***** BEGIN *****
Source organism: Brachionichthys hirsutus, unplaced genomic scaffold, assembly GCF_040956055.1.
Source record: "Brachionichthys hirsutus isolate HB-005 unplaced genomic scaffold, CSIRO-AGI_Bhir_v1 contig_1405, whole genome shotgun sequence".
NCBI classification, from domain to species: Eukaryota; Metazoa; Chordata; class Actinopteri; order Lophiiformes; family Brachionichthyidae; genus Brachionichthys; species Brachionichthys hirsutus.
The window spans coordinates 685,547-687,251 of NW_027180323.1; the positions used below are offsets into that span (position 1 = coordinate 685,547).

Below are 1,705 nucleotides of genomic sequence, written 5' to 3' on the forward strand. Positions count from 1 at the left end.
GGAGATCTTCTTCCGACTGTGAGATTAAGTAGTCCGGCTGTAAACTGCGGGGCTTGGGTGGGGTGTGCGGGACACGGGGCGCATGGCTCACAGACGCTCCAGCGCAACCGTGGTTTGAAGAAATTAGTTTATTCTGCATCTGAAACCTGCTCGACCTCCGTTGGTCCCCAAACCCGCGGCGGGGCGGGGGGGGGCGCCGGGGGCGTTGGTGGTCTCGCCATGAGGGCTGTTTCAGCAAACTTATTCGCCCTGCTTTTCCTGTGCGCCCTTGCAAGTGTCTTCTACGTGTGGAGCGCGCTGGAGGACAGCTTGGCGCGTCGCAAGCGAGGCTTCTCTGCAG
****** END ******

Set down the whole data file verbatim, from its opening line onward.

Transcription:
Source organism: Brachionichthys hirsutus, unplaced genomic scaffold, assembly GCF_040956055.1.
Source record: "Brachionichthys hirsutus isolate HB-005 unplaced genomic scaffold, CSIRO-AGI_Bhir_v1 contig_1405, whole genome shotgun sequence".
NCBI classification, from domain to species: Eukaryota; Metazoa; Chordata; class Actinopteri; order Lophiiformes; family Brachionichthyidae; genus Brachionichthys; species Brachionichthys hirsutus.
The window spans coordinates 685,547-687,251 of NW_027180323.1; the positions used below are offsets into that span (position 1 = coordinate 685,547).

Below are 1,705 nucleotides of genomic sequence, written 5' to 3' on the forward strand. Positions count from 1 at the left end.
GGAGATCTTCTTCCGACTGTGAGATTAAGTAGTCCGGCTGTAAACTGCGGGGCTTGGGTGGGGTGTGCGGGACACGGGGCGCATGGCTCACAGACGCTCCAGCGCAACCGTGGTTTGAAGAAATTAGTTTATTCTGCATCTGAAACCTGCTCGACCTCCGTTGGTCCCCAAACCCGCGGCGGGGCGGGGGGGGGCGCCGGGGGCGTTGGTGGTCTCGCCATGAGGGCTGTTTCAGCAAACTTATTCGCCCTGCTTTTCCTGTGCGCCCTTGCAAGTGTCTTCTACGTGTGGAGCGCGCTGGAGGACAGCTTGGCGCGTCGCAAGCGAGGCTTCTCTGCAG